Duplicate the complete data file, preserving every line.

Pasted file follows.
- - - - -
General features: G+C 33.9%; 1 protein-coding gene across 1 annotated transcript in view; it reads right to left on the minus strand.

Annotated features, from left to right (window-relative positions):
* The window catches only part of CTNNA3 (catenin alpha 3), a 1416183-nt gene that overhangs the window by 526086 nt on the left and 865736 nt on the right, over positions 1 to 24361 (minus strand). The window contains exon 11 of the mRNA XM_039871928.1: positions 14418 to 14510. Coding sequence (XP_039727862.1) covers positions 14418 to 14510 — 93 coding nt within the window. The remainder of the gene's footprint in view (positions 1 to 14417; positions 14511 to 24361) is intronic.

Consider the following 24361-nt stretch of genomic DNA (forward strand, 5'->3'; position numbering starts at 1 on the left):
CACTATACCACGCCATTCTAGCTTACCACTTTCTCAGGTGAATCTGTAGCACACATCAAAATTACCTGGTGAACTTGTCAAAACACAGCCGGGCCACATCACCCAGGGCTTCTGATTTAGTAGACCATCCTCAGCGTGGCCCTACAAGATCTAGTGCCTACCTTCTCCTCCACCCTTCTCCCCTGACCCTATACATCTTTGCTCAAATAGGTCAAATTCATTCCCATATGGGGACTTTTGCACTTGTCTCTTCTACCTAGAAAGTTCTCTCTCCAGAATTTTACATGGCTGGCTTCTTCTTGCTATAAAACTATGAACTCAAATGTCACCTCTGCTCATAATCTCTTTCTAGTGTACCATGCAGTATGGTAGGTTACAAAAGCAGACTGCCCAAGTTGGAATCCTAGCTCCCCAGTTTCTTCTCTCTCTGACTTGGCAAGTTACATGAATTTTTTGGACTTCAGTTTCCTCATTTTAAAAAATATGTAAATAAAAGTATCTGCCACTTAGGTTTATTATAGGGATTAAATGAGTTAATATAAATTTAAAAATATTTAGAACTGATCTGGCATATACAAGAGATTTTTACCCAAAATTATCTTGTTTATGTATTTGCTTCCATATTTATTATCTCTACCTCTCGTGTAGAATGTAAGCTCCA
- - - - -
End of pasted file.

General features: G+C 33.9%; 1 protein-coding gene across 1 annotated transcript in view; it reads right to left on the minus strand.

Annotated features, from left to right (window-relative positions):
* The window catches only part of CTNNA3 (catenin alpha 3), a 1416183-nt gene that overhangs the window by 526086 nt on the left and 865736 nt on the right, over positions 1 to 24361 (minus strand). The window contains exon 11 of the mRNA XM_039871928.1: positions 14418 to 14510. Coding sequence (XP_039727862.1) covers positions 14418 to 14510 — 93 coding nt within the window. The remainder of the gene's footprint in view (positions 1 to 14417; positions 14511 to 24361) is intronic.

Consider the following 24361-nt stretch of genomic DNA (forward strand, 5'->3'; position numbering starts at 1 on the left):
CACTATACCACGCCATTCTAGCTTACCACTTTCTCAGGTGAATCTGTAGCACACATCAAAATTACCTGGTGAACTTGTCAAAACACAGCCGGGCCACATCACCCAGGGCTTCTGATTTAGTAGACCATCCTCAGCGTGGCCCTACAAGATCTAGTGCCTACCTTCTCCTCCACCCTTCTCCCCTGACCCTATACATCTTTGCTCAAATAGGTCAAATTCATTCCCATATGGGGACTTTTGCACTTGTCTCTTCTACCTAGAAAGTTCTCTCTCCAGAATTTTACATGGCTGGCTTCTTCTTGCTATAAAACTATGAACTCAAATGTCACCTCTGCTCATAATCTCTTTCTAGTGTACCATGCAGTATGGTAGGTTACAAAAGCAGACTGCCCAAGTTGGAATCCTAGCTCCCCAGTTTCTTCTCTCTCTGACTTGGCAAGTTACATGAATTTTTTGGACTTCAGTTTCCTCATTTTAAAAAATATGTAAATAAAAGTATCTGCCACTTAGGTTTATTATAGGGATTAAATGAGTTAATATAAATTTAAAAATATTTAGAACTGATCTGGCATATACAAGAGATTTTTACCCAAAATTATCTTGTTTATGTATTTGCTTCCATATTTATTATCTCTACCTCTCGTGTAGAATGTAAGCTCCA